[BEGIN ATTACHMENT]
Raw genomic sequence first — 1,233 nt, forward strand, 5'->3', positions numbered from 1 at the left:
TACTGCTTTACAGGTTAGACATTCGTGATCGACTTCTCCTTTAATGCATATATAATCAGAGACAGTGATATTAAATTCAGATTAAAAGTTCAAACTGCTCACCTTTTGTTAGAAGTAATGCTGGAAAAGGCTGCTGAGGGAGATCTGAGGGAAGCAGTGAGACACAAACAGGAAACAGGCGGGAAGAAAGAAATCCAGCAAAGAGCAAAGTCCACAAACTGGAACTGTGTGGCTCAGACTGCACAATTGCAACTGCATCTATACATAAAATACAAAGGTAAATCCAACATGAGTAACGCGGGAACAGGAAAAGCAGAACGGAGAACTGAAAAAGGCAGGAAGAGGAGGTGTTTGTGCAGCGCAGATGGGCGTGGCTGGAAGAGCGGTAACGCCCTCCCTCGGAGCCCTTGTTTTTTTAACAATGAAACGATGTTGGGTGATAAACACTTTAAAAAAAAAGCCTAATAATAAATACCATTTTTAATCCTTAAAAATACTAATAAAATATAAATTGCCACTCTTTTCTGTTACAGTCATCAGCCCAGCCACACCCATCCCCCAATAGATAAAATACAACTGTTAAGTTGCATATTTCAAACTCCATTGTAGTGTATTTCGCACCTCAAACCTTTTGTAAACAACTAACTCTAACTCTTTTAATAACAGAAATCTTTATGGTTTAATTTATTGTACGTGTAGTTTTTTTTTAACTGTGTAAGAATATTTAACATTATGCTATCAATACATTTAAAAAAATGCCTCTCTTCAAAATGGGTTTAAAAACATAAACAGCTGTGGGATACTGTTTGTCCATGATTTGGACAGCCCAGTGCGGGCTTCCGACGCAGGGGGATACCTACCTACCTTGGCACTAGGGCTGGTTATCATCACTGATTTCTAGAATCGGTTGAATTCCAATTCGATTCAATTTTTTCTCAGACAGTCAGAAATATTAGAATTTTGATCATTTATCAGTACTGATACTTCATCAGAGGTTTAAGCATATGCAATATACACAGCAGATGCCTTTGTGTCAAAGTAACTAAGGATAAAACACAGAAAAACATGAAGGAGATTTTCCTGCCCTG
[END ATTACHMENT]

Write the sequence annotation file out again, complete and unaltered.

Raw genomic sequence first — 1,233 nt, forward strand, 5'->3', positions numbered from 1 at the left:
TACTGCTTTACAGGTTAGACATTCGTGATCGACTTCTCCTTTAATGCATATATAATCAGAGACAGTGATATTAAATTCAGATTAAAAGTTCAAACTGCTCACCTTTTGTTAGAAGTAATGCTGGAAAAGGCTGCTGAGGGAGATCTGAGGGAAGCAGTGAGACACAAACAGGAAACAGGCGGGAAGAAAGAAATCCAGCAAAGAGCAAAGTCCACAAACTGGAACTGTGTGGCTCAGACTGCACAATTGCAACTGCATCTATACATAAAATACAAAGGTAAATCCAACATGAGTAACGCGGGAACAGGAAAAGCAGAACGGAGAACTGAAAAAGGCAGGAAGAGGAGGTGTTTGTGCAGCGCAGATGGGCGTGGCTGGAAGAGCGGTAACGCCCTCCCTCGGAGCCCTTGTTTTTTTAACAATGAAACGATGTTGGGTGATAAACACTTTAAAAAAAAAGCCTAATAATAAATACCATTTTTAATCCTTAAAAATACTAATAAAATATAAATTGCCACTCTTTTCTGTTACAGTCATCAGCCCAGCCACACCCATCCCCCAATAGATAAAATACAACTGTTAAGTTGCATATTTCAAACTCCATTGTAGTGTATTTCGCACCTCAAACCTTTTGTAAACAACTAACTCTAACTCTTTTAATAACAGAAATCTTTATGGTTTAATTTATTGTACGTGTAGTTTTTTTTTAACTGTGTAAGAATATTTAACATTATGCTATCAATACATTTAAAAAAATGCCTCTCTTCAAAATGGGTTTAAAAACATAAACAGCTGTGGGATACTGTTTGTCCATGATTTGGACAGCCCAGTGCGGGCTTCCGACGCAGGGGGATACCTACCTACCTTGGCACTAGGGCTGGTTATCATCACTGATTTCTAGAATCGGTTGAATTCCAATTCGATTCAATTTTTTCTCAGACAGTCAGAAATATTAGAATTTTGATCATTTATCAGTACTGATACTTCATCAGAGGTTTAAGCATATGCAATATACACAGCAGATGCCTTTGTGTCAAAGTAACTAAGGATAAAACACAGAAAAACATGAAGGAGATTTTCCTGCCCTG